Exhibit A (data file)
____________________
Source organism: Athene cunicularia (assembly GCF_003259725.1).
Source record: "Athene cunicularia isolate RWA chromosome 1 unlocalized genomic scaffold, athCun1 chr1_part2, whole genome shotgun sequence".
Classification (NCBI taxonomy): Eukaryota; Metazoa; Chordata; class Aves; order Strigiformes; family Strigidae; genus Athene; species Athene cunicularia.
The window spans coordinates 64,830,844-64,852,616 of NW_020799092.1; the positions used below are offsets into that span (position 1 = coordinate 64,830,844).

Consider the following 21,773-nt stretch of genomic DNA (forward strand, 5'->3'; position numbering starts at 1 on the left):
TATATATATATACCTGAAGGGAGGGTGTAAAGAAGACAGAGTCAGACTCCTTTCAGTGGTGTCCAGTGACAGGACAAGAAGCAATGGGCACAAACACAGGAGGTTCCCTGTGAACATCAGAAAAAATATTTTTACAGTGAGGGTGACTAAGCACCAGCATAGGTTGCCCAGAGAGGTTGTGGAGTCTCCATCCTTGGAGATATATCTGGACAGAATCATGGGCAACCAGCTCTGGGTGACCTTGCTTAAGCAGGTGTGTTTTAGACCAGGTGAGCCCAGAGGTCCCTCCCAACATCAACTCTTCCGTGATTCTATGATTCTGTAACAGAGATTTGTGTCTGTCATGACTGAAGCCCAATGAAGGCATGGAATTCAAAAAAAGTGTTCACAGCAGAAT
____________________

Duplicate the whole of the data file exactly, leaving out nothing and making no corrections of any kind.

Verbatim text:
Source organism: Athene cunicularia (assembly GCF_003259725.1).
Source record: "Athene cunicularia isolate RWA chromosome 1 unlocalized genomic scaffold, athCun1 chr1_part2, whole genome shotgun sequence".
Classification (NCBI taxonomy): Eukaryota; Metazoa; Chordata; class Aves; order Strigiformes; family Strigidae; genus Athene; species Athene cunicularia.
The window spans coordinates 64,830,844-64,852,616 of NW_020799092.1; the positions used below are offsets into that span (position 1 = coordinate 64,830,844).

Consider the following 21,773-nt stretch of genomic DNA (forward strand, 5'->3'; position numbering starts at 1 on the left):
TATATATATATACCTGAAGGGAGGGTGTAAAGAAGACAGAGTCAGACTCCTTTCAGTGGTGTCCAGTGACAGGACAAGAAGCAATGGGCACAAACACAGGAGGTTCCCTGTGAACATCAGAAAAAATATTTTTACAGTGAGGGTGACTAAGCACCAGCATAGGTTGCCCAGAGAGGTTGTGGAGTCTCCATCCTTGGAGATATATCTGGACAGAATCATGGGCAACCAGCTCTGGGTGACCTTGCTTAAGCAGGTGTGTTTTAGACCAGGTGAGCCCAGAGGTCCCTCCCAACATCAACTCTTCCGTGATTCTATGATTCTGTAACAGAGATTTGTGTCTGTCATGACTGAAGCCCAATGAAGGCATGGAATTCAAAAAAAGTGTTCACAGCAGAAT